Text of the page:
The Power of Protein


What is protein?

Protein is one of the three macronutrients (the others are carbohydrate and fat) that provides our bodies with energy and is a building block for healthy muscles, skin, hair, and nails. Protein also plays an important role in enzymes, hormones, regulating fluid balance and your body's pH balance.

When you break down protein into its smallest form it is made up of peptide bonds and amino acids. There are 20 different amino acids. They are categorized into 3 groups: essential, nonessential, and conditionally essential. The effects of the different amino acids are still being studied in varying populations. Some amino acids are rumored to promote healing faster than others, while others might do better job at helping to maintain lean body mass. I'm looking forward to the new research to come!

Why is protein important?

Protein plays several roles in keeping our body in balance including giving our bodies structure- muscle, hair, skin, nails, bones,joints-catalyze chemical reactions, allow for muscle contractions, transport vitamins and minerals into cells, act as signals, protect the body from harm in the skin and in the immune system, regulate fluid balance, regulate pH and provide 4 Calories of energy per gram protein. Not having enough protein can lead to protein-calorie malnutrition. Malnutrition in adults looks like muscle wasting and overall weakness. It's seen most often in those who simply do not eat enough, those with GI malabsorption, cancer, infections, and severe injury (burns).

How much is enough?

A healthy person, generally needs somewhere between 46 g/ day (female) and 56 g/ day (male). Ask your dietitian for a more precise recommendation as this number can change based on age, height, weight, and medical condition.

Too much protein can cause too much strain on the kidneys as it works hard to remove the wastes produced by metabolizing protein. This can lead to irreversible kidney damage.

So where do I find protein in food?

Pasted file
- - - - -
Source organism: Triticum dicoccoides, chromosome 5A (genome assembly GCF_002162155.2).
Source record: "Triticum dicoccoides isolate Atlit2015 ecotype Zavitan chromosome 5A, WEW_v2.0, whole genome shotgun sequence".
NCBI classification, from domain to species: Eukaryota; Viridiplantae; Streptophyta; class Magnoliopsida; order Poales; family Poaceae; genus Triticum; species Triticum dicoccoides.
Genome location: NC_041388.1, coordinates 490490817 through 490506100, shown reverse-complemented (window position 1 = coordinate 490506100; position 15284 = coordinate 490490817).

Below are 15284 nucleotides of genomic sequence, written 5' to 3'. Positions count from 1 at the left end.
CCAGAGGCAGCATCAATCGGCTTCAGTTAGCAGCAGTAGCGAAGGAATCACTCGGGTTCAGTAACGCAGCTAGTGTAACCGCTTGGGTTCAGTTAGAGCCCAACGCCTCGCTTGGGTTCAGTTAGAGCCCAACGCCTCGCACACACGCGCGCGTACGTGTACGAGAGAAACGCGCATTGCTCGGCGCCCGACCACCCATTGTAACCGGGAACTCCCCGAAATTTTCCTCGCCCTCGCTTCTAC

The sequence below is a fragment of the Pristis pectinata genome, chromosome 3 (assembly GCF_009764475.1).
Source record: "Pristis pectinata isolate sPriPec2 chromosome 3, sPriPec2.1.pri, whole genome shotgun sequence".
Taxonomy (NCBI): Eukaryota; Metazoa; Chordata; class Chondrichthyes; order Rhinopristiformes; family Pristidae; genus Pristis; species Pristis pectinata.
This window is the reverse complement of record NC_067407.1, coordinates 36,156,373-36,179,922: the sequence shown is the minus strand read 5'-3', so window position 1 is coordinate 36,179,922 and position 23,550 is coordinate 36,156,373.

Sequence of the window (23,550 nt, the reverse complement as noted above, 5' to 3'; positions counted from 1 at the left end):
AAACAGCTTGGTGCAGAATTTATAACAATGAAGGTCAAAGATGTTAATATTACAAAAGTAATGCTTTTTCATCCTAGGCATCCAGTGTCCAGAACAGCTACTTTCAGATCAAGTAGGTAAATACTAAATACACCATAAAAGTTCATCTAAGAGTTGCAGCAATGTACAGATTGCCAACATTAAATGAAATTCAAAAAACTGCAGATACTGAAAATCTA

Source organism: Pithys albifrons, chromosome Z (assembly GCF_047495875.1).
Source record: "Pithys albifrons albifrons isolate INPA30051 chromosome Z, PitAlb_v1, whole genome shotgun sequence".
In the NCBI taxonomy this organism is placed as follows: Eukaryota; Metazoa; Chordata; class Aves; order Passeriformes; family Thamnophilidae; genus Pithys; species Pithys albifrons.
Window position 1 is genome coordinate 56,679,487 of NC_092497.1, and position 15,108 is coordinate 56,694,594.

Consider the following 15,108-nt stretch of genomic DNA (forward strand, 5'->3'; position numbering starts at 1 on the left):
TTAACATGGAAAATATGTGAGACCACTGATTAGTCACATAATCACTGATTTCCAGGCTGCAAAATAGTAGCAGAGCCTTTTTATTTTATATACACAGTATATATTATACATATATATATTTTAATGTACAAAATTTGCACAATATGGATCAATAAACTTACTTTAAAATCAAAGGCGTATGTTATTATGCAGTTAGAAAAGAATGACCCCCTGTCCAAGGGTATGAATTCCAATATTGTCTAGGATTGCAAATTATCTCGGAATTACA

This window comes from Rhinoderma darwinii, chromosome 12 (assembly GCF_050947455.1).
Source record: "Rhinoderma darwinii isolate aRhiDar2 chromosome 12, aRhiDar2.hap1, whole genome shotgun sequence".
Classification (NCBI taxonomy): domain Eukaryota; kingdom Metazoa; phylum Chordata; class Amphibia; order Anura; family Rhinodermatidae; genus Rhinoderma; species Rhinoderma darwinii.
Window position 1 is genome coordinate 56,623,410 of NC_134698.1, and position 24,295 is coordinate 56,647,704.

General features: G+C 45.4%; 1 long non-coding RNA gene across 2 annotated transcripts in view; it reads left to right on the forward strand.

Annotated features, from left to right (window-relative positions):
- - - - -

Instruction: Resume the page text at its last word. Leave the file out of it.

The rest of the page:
Protein sources include animal sources such as meat, poultry, eggs fish, and shellfish. These are considered complete proteins because they contain all 9 of the essential amino acids. When choosing protein foods, go lean. Plants have protein too: beans, nuts, seeds, soy, and peas. However, plant proteins are generally classified as incomplete proteins because they do not contain all 9 essential amino acids. In order to create a complete protein, combine several plant based sources together. An example of a combined plant protein to be complete is black beans and whole grain rice. The missing amino acids from the black beans can be found in the rice. They complement each other to create a complete protein. These foods do not need to be eaten at the same time to be able to obtain all nine essential amino acids.One ounce of meat, poultry or fish, ¼ cup cooked beans, 1 egg, 1 tablespoon of peanut butter, or ½ ounce of nuts or seeds are considered to be 1 serving equivalent from the Protein Foods Group. Aim for approximately 3-4 servings of 2 oz protein portions per day. One cup (8 fl oz) of low-fat or skim milk contains 8 g of protein. As a general rule of thumb, 1 oz of meat contains 7 g of protein. If you were to eat only meat as your protein source, you would need 7-8 oz per day.

#protein #nutrition

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